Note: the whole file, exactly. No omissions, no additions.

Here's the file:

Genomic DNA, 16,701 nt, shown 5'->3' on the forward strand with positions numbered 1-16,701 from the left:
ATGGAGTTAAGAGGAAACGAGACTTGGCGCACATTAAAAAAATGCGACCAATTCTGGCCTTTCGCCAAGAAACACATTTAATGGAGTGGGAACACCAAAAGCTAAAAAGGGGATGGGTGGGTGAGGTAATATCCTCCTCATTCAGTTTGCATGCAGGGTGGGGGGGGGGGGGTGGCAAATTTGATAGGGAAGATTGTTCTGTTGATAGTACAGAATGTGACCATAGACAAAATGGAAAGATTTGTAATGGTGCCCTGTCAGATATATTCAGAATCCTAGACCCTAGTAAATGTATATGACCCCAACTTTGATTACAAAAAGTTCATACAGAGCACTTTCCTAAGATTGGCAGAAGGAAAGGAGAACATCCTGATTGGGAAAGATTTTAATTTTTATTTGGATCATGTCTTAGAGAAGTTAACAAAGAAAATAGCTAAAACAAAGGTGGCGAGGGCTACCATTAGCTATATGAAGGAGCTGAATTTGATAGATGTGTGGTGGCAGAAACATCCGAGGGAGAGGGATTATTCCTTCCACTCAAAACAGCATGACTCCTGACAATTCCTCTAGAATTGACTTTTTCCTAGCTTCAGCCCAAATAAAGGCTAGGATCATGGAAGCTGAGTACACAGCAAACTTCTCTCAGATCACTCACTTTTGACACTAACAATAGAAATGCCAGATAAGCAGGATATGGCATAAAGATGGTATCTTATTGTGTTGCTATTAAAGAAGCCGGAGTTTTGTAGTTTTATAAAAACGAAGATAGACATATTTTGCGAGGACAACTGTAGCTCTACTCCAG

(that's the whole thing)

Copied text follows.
Genomic DNA, 16,701 nt, shown 5'->3' on the forward strand with positions numbered 1-16,701 from the left:
ATGGAGTTAAGAGGAAACGAGACTTGGCGCACATTAAAAAAATGCGACCAATTCTGGCCTTTCGCCAAGAAACACATTTAATGGAGTGGGAACACCAAAAGCTAAAAAGGGGATGGGTGGGTGAGGTAATATCCTCCTCATTCAGTTTGCATGCAGGGTGGGGGGGGGGGGGTGGCAAATTTGATAGGGAAGATTGTTCTGTTGATAGTACAGAATGTGACCATAGACAAAATGGAAAGATTTGTAATGGTGCCCTGTCAGATATATTCAGAATCCTAGACCCTAGTAAATGTATATGACCCCAACTTTGATTACAAAAAGTTCATACAGAGCACTTTCCTAAGATTGGCAGAAGGAAAGGAGAACATCCTGATTGGGAAAGATTTTAATTTTTATTTGGATCATGTCTTAGAGAAGTTAACAAAGAAAATAGCTAAAACAAAGGTGGCGAGGGCTACCATTAGCTATATGAAGGAGCTGAATTTGATAGATGTGTGGTGGCAGAAACATCCGAGGGAGAGGGATTATTCCTTCCACTCAAAACAGCATGACTCCTGACAATTCCTCTAGAATTGACTTTTTCCTAGCTTCAGCCCAAATAAAGGCTAGGATCATGGAAGCTGAGTACACAGCAAACTTCTCTCAGATCACTCACTTTTGACACTAACAATAGAAATGCCAGATAAGCAGGATATGGCATAAAGATGGTATCTTATTGTGTTGCTATTAAAGAAGCCGGAGTTTTGTAGTTTTATAAAAACGAAGATAGACATATTTTGCGAGGACAACTGTAGCTCTACTCCAG